If you haven't yet made the switch to a solid state drive, it will be one of the biggest performance upgrades you have made to your computer in some time. Prices have continued to fallen and the latest generation of drives have reached us. Be sure to do your research, SSD technology continues to change rapidly and there have been a lot of firmware problems... I also suggest you read one of our many many reviews. Things to be aware of:
Know how much space you need. Space is still at a premium with SSD's as you'll see. Before you upgrade check to see how much space you are currently using. Anticipate needing more then that in the future!
There are a number of different types of memory controllers on the market. They each have their performance strengths and weaknesses. Samsung uses their own MDX controller for their 840 series. OCZ is using the Barefoot 3 controller for their Vector drives. Plextor Pro drives use the new Marvel 88SS9187-BLD2 controller. The Corsair Neutron series uses the Link_A_Media Devices LM87800 controller... This list goes on. Do your research!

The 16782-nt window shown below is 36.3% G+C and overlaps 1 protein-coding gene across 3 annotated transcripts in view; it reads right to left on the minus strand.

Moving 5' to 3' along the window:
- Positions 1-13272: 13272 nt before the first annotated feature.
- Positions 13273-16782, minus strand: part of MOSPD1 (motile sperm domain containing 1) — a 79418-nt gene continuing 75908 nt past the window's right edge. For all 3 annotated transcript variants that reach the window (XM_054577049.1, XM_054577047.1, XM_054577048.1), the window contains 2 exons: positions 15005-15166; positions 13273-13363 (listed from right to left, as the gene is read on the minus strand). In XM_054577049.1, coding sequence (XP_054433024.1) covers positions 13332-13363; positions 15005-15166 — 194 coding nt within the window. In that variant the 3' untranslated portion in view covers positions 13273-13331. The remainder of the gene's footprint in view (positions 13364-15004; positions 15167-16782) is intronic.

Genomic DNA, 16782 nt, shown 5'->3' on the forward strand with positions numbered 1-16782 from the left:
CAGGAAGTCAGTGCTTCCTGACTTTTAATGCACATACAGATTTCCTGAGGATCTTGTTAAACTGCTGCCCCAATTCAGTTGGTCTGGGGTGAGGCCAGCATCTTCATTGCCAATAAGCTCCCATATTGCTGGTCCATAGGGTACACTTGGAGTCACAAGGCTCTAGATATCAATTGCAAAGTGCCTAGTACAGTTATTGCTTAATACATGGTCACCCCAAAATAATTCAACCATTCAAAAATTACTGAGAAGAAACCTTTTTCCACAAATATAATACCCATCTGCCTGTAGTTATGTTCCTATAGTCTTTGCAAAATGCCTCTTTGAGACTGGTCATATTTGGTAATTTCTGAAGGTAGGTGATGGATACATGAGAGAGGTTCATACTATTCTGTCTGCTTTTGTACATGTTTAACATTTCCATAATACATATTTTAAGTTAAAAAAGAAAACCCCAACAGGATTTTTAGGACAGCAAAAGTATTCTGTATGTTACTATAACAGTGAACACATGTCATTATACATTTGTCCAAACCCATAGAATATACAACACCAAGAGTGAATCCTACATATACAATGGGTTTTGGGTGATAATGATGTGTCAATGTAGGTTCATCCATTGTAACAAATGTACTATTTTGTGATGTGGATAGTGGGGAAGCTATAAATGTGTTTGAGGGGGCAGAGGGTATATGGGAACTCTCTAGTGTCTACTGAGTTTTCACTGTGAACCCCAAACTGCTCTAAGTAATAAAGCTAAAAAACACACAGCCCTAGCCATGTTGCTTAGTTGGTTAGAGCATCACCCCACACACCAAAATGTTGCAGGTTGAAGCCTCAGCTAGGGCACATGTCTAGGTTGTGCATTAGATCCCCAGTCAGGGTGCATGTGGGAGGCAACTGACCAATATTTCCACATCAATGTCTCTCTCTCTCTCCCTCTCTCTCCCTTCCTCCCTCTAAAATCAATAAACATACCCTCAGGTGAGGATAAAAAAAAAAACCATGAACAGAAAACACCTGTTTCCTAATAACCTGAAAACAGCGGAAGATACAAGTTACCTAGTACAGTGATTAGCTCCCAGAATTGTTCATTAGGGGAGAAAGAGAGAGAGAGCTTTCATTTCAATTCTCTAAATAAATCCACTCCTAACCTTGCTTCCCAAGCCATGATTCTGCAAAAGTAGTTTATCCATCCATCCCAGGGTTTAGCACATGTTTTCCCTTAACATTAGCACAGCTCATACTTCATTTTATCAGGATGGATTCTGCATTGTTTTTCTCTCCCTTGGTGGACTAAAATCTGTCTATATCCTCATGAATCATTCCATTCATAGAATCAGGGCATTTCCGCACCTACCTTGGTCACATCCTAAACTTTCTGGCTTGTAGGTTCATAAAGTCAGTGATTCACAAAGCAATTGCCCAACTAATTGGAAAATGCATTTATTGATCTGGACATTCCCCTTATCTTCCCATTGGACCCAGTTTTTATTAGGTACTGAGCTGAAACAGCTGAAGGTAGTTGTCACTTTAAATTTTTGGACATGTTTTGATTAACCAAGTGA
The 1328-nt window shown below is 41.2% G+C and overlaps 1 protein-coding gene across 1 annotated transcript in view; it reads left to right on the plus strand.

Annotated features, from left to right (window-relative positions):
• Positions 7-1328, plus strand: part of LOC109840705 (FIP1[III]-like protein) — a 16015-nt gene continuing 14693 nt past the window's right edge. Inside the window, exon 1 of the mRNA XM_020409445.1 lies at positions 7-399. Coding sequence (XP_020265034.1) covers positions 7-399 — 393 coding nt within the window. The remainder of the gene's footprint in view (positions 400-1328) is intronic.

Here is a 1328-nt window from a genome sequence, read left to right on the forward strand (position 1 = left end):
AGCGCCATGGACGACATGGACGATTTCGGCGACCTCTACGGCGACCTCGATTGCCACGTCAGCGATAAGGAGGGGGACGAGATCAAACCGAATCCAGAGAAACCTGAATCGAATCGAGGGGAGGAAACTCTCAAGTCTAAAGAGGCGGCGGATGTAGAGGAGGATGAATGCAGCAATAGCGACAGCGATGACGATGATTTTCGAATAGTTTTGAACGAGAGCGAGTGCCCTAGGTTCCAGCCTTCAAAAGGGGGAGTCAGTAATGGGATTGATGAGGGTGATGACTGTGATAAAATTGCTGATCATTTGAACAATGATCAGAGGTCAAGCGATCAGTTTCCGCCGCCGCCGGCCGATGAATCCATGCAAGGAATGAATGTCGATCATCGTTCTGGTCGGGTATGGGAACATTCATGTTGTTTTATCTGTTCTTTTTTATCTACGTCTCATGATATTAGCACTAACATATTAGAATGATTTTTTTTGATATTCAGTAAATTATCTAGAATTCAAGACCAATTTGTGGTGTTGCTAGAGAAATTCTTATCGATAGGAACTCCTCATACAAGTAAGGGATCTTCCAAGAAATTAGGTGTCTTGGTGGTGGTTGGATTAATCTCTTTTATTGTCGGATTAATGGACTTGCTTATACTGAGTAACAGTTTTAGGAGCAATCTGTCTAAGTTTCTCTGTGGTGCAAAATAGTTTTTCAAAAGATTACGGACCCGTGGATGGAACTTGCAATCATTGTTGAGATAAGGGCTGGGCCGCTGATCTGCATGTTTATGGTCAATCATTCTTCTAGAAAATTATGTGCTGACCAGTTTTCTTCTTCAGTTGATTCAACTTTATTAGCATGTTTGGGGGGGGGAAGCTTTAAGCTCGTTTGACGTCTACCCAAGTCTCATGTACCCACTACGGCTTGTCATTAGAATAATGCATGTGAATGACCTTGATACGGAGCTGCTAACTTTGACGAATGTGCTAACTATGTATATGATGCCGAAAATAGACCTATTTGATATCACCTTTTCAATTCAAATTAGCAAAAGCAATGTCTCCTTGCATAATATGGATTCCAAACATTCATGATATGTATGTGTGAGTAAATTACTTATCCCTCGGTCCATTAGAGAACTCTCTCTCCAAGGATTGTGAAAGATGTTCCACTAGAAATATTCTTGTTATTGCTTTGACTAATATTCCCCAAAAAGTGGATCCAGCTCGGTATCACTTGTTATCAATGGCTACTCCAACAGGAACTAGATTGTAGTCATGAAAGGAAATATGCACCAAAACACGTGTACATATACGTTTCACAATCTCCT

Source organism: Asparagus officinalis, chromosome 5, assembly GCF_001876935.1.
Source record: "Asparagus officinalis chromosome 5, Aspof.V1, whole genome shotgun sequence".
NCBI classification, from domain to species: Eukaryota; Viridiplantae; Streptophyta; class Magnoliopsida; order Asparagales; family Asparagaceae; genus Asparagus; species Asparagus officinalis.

There are also a number of different types of NAND. SLC, MLC, TLC... 45nm, 32nm, 21, 19nm... Asynchronous vs synchronous... even different size capacities of the same model drive... All of these things affects performance and lifespan. Again... research!
You will absolutely want a secondary traditional hard drive to store all your multimedia, it will not fit on that small SSD (for example I use a 256 GB Crucial M4 for the OS and applications and a 2 TB hard drive for everything else).
Editor's Choice: 256 GB Samsung 830. The 830's have proven to be reliable and a good performer, an excellent combination. With the new 840's now out, this is an excellent time to snag one of these drives on sale. Also check OCZ's latest Vector drives. Extremely fast.
Even for a low end machine, for gaming you'll want a lot of memory. It's very cheap right now so I suggest you take advantage of the prices, even with a budget machine like this. The integrated memory controllers on CPUs these days are quite efficient, so unless you want to overclock, 1600 MHz is the sweet spot (save those dollars for something else). An important note to remember: if you select a 3rd party heatsink for your processor there could be clearance issues with the RAM depending on its height (particularly the modules with larger RAM heatsinks).